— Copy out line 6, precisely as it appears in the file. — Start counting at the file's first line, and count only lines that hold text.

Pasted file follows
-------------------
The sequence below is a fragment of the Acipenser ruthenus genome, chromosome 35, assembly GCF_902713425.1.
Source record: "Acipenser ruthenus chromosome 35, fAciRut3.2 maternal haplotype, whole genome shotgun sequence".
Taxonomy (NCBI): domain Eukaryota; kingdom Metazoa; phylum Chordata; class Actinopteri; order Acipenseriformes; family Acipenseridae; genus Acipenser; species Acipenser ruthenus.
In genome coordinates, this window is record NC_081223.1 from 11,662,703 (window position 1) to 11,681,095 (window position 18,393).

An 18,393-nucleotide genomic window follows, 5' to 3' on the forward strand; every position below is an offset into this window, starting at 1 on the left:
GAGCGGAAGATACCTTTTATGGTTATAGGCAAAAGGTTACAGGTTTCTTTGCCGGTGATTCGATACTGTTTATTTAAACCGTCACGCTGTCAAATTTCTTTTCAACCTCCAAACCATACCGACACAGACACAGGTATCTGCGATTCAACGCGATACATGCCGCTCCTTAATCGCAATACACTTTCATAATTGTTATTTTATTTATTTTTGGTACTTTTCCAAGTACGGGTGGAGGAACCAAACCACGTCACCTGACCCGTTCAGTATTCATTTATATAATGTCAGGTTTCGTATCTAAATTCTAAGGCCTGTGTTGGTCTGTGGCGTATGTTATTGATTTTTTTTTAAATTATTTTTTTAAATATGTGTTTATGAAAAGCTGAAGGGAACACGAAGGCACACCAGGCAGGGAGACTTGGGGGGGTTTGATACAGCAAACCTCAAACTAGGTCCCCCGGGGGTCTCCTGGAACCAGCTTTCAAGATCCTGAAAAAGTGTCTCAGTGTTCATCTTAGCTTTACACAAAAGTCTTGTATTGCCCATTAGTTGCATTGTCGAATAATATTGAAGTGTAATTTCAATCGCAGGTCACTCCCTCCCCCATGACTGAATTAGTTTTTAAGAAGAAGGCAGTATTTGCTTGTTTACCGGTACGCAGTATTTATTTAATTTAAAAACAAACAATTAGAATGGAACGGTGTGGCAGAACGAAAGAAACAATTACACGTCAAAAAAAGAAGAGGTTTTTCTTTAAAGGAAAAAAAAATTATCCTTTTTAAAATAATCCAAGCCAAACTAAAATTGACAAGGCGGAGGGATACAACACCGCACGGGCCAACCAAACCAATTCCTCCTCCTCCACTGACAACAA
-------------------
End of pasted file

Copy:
GAGCGGAAGATACCTTTTATGGTTATAGGCAAAAGGTTACAGGTTTCTTTGCCGGTGATTCGATACTGTTTATTTAAACCGTCACGCTGTCAAATTTCTTTTCAACCTCCAAACCATACCGACACAGACACAGGTATCTGCGATTCAACGCGATACATGCCGCTCCTTAATCGCAATACACTTTCATAATTGTTATTTTATTTATTTTTGGTACTTTTCCAAGTACGGGTGGAGGAACCAAACCACGTCACCTGACCCGTTCAGTATTCATTTATATAATGTCAGGTTTCGTATCTAAATTCTAAGGCCTGTGTTGGTCTGTGGCGTATGTTATTGATTTTTTTTTAAATTATTTTTTTAAATATGTGTTTATGAAAAGCTGAAGGGAACACGAAGGCACACCAGGCAGGGAGACTTGGGGGGGTTTGATACAGCAAACCTCAAACTAGGTCCCCCGGGGGTCTCCTGGAACCAGCTTTCAAGATCCTGAAAAAGTGTCTCAGTGTTCATCTTAGCTTTACACAAAAGTCTTGTATTGCCCATTAGTTGCATTGTCGAATAATATTGAAGTGTAATTTCAATCGCAGGTCACTCCCTCCCCCATGACTGAATTAGTTTTTAAGAAGAAGGCAGTATTTGCTTGTTTACCGGTACGCAGTATTTATTTAATTTAAAAACAAACAATTAGAATGGAACGGTGTGGCAGAACGAAAGAAACAATTACACGTCAAAAAAAGAAGAGGTTTTTCTTTAAAGGAAAAAAAAATTATCCTTTTTAAAATAATCCAAGCCAAACTAAAATTGACAAGGCGGAGGGATACAACACCGCACGGGCCAACCAAACCAATTCCTCCTCCTCCACTGACAACAA